#21 SUCCESSFUL HABITS FOR OVERCOMING ADVERSITY

21

By Emilio Sánchez Vicario, CEO & Founder at Sánchez-Casal Academy

#21 The last habit is inside you, so work on the fire in your belly, which will drive you to pass from the Actual State of Mind to the Ideal State of Mind. Then, you will be best equipped to achieve your highest goals (Passion).

Everything that happens has a reason: some people call it ‘destiny’, others ‘energy’, some people call it ‘luck’, and others, ‘bad luck’. I think I’m fortunate to live life how I choose. I carry with me my principles and values, and I am that way partly thanks to my parents, thanks to the education they provided me, some key people that became role models in my life but mainly thanks to tennis, which shaped my character and made me resilient to adversity.

21 Emilio playing

Tennis has always showed me how to play matches as best as I could that day, taught me how to analyze my actual state, compete to reach my ideal state or perform at the best version of myself. Nowadays, I apply this learning to other important matters, as my kids, my wife, my friends, any by doing so I’ve got good results as the ones I got with tennis.

When you learn and create a habit in the process of self-analysis, find out what your comfort zone is and step forward to get out of it and give your best, when problems arise you will be able to play the match much better. But one day when you least expect it ADVERSITY will come, merciless, devastating, sweeping everything away and you will have to learn how to come out of it stronger than ever before. That’s why I decided to write these 21 stories. There are many ways to play a match: complaining, arguing, fighting, or giving in to the moment and giving the best you can.

We all have it (Adversity), following us, bugging us, hanging around. I don’t know if I am different from the others, but I’m sure that tennis – this monotonous sport, sometimes boring, always demanding – has given me the ability to fight adversity when it appears using the tools I learned, organizing them, putting in the necessary energy and enthusiasm to reach my goal.

Living abroad was a tough but necessary decision; I felt overwhelmed and was losing almost all the most important games I played. That trip in itself was a very tough match – one day I will explain more about it in a book (which my good friend and partner Koki advised me to write). Leaving Spain did not solve my problems: trying to settle abroad I lost my brother-in-law, my friend Victor, Antonio, the director and soul of the Academy in Barcelona, Santiago, my confidant, friend and career advisor, and lastly, my father. It was one setback after another. I also left behind key people in my life and felt both life and work disappointments.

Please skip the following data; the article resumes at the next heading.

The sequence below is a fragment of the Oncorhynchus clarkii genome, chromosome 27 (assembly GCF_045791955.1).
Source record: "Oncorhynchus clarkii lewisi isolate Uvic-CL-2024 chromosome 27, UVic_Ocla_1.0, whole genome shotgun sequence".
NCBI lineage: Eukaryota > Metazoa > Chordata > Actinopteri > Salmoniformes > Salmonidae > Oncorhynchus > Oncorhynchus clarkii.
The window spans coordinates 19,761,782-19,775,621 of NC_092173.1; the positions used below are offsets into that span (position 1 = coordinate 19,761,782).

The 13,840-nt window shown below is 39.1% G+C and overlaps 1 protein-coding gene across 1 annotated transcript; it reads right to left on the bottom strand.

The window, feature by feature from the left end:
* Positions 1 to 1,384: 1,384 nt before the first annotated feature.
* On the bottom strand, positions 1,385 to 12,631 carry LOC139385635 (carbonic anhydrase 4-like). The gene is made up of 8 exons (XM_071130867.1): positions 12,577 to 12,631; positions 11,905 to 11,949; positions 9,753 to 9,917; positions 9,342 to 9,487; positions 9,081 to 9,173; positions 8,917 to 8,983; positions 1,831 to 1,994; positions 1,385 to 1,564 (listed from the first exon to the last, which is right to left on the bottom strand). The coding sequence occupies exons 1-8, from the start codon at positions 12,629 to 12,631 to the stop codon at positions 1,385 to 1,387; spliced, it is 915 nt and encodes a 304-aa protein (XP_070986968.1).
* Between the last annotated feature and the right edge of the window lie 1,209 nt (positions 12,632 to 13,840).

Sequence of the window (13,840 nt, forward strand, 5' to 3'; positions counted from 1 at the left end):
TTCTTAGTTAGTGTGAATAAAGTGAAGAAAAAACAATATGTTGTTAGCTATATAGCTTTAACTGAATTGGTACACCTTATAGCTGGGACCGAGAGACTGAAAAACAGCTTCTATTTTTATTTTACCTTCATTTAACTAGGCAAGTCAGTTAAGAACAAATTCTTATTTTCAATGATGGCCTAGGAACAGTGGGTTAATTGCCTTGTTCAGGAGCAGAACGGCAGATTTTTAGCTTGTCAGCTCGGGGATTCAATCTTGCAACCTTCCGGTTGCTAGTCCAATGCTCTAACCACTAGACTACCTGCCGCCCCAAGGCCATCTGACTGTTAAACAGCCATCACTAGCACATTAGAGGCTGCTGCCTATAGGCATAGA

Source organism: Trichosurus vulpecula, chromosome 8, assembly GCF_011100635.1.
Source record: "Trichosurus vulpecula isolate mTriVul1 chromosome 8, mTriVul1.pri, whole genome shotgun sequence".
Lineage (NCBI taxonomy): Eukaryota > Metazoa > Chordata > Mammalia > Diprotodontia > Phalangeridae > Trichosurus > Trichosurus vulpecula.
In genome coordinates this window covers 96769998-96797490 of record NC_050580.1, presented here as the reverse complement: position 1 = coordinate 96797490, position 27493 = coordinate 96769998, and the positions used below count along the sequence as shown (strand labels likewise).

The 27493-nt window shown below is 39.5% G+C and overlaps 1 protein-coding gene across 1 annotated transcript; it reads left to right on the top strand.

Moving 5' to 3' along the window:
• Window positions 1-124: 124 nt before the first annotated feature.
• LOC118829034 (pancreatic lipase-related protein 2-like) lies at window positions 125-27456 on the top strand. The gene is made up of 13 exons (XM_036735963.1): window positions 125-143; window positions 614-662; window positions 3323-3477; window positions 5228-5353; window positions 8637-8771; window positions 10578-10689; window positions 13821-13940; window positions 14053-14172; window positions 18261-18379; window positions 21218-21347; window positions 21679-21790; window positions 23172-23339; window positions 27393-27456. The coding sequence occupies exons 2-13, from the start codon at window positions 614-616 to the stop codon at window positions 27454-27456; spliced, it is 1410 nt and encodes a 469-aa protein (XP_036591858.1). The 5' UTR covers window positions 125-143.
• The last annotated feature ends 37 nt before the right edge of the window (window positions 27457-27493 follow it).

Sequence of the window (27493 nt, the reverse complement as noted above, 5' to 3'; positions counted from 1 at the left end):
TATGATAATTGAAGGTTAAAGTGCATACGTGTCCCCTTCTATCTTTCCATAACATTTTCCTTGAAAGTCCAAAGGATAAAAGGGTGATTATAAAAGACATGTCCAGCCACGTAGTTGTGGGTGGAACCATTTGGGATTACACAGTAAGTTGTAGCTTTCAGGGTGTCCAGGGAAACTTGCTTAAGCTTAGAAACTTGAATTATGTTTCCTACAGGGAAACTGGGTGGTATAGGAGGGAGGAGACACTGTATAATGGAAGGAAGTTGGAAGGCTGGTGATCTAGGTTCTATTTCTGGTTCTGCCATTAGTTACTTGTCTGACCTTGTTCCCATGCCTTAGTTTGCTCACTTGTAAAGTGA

Professionally it has been a period of hard decisions, cutbacks, and difficulties. We reached the pinnacle of tennis and education, but competing against all the great academies here in the United States has been a hard battle. Meanwhile, the creation of new and more highly recognized academies in Europe has forced us to leave our comfort zone and improve. Nevertheless, this process has been a positive one and the support of my family, friends and colleagues have given me the balance and strength to fight, move forward, compete, and advance.

XAV_3323_01

“In the end, competing is what counts, and if we compete doing our best we will all be winners, regardless of the game’s result.”

Severiano, who also left us, always said in his particular way of speaking that in order to succeed, you need 4 things: heart, mind, condition, and balls (meaning courage). At the Sanchez-Casal Academy we call it the pillars of competition: technical, tactical, physical and mental. It’s doesn’t matter what we call it: if you apply these four elements, you can reach your ideal state of competition and cope with any rival or competition. The result doesn’t matter, the most important thing is to give everything you’ve got. I’ve never seen anyone criticizing a player who lost if they gave their best.

As you read in the previous article dedicated to Casper Fernandez, I recently visited him at the hospital and once again he gave me an important lesson: my matches compared to his are nothing. Adversities have stacked up against him, but instead of getting him down, he is staying strong – fighting, filling the room with his smile and creating the ISC with his close people around him. He’s doing the best he can and he will win this match against Adversity. Right now he is giving us a lesson of strength and sportsmanship.

Sergio (Casal) and I have just received the ITF Philippe Chatrier Award, an accolade that makes us deeply proud of all these years at the service of a sport that has given us everything.

Philippe Chatrier World Champions 5

This is all for now, I hope I connected with your fight against adversity thorough these articles series, in the same way that these 21 people or personal experiences connected with me. My final message is that we cannot do anything to eliminate adversity, but we can get ready every day so that when it comes comes, we will be able to deal with it and, if possible, grow with it.

 

summer program_400

Emilio Sánchez Vicario
CEO & Founder at Sánchez-Casal Academy

 

 

 

 

 

 

 

Share: Share on FacebookShare on Google+Tweet about this on TwitterShare on LinkedIn

Leave a Reply

Your email address will not be published. Required fields are marked *